Sep 30 2013

HTML5 vs. Native Apps: The Battle for Mobile Supremacy

Two schools of thought in mobile app development wrestle for control of the market.

Netscape vs. Internet Explorer, desktops vs. notebooks, Apple vs. PC. As the next great tech battle heats up, the question hangs in the balance: Will this struggle be written in native app code or HTML5? Which format will win out in the mobile app development conflict? Will it be read on an iPhone or an Android device? In the short term, it appears that native apps have the upper hand, but eventually the war might be won by HTML5.

BI Intelligence, a research and analysis service from Business Insider, recently shared some interesting analysis on this heated clash. Mobile users, an enormous and growing market, currently favor using native apps that they download to their phones over web-based apps that are accessed through a web browser. The majority of users spend far more time interacting with their native apps. They typically spend only about 20 percent of their device time using the browser.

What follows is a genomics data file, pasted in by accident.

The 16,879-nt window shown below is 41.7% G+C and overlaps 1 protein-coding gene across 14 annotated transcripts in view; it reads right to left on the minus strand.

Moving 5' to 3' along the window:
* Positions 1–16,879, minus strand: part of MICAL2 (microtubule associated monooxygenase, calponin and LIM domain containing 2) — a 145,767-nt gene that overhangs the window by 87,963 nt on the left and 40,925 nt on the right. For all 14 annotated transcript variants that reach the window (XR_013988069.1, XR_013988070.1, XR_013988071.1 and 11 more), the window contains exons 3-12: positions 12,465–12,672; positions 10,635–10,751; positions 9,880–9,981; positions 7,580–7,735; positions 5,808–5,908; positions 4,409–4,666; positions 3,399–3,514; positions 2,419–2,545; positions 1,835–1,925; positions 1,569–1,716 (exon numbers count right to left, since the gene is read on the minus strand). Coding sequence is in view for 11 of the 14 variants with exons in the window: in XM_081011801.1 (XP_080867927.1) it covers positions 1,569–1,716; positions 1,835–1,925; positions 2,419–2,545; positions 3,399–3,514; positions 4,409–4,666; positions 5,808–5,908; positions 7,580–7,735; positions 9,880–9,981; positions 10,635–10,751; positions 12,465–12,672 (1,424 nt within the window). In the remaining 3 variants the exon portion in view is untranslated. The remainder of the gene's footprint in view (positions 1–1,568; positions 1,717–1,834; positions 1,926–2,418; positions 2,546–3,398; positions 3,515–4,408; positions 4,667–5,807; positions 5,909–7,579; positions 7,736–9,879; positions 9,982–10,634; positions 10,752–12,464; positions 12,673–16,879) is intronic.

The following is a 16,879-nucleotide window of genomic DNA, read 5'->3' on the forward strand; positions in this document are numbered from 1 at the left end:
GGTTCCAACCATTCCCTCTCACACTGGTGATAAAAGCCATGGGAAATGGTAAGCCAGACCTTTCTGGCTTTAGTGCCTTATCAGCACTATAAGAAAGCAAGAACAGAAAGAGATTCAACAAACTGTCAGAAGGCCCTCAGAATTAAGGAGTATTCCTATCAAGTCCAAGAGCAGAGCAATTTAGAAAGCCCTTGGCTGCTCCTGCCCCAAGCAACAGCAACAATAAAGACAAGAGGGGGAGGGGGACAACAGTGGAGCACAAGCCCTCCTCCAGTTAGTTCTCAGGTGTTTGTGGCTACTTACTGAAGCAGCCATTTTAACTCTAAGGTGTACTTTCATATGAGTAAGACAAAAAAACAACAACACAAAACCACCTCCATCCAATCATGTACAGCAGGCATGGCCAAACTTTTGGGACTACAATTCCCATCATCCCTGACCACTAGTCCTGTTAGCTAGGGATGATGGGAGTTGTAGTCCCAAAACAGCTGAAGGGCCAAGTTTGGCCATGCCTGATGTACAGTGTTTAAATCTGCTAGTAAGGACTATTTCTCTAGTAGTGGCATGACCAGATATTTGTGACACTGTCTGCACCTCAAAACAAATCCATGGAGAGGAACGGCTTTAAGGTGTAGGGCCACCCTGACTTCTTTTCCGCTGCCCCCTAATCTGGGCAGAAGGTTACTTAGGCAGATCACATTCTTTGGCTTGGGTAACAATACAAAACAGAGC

But HTML5 is now on the attack. It was developed to work across all mobile platforms and browsers: Android, iOS, Internet Explorer, Firefox, Safari, Chrome, Opera, Apple and Windows. Developers like HTML5 because it utilizes familiar coding languages (HTML, JavaScript, CSS) and enterprises back HTML5 because app development costs go down when you only have to create a single app, rather than one to run on Android and one for iOS.

HTML5 has an uphill battle. These apps don’t work well offline, are slower and less secure than native apps. And distribution is still an open question, as HTML5 apps don’t have a convenient Play or App Store for consumers to embrace them.

For now, native apps are winning the battle. But similar to how the web has ditched Adobe Flash in favor of HTML5 alternatives, HTML5 is likely to win the war.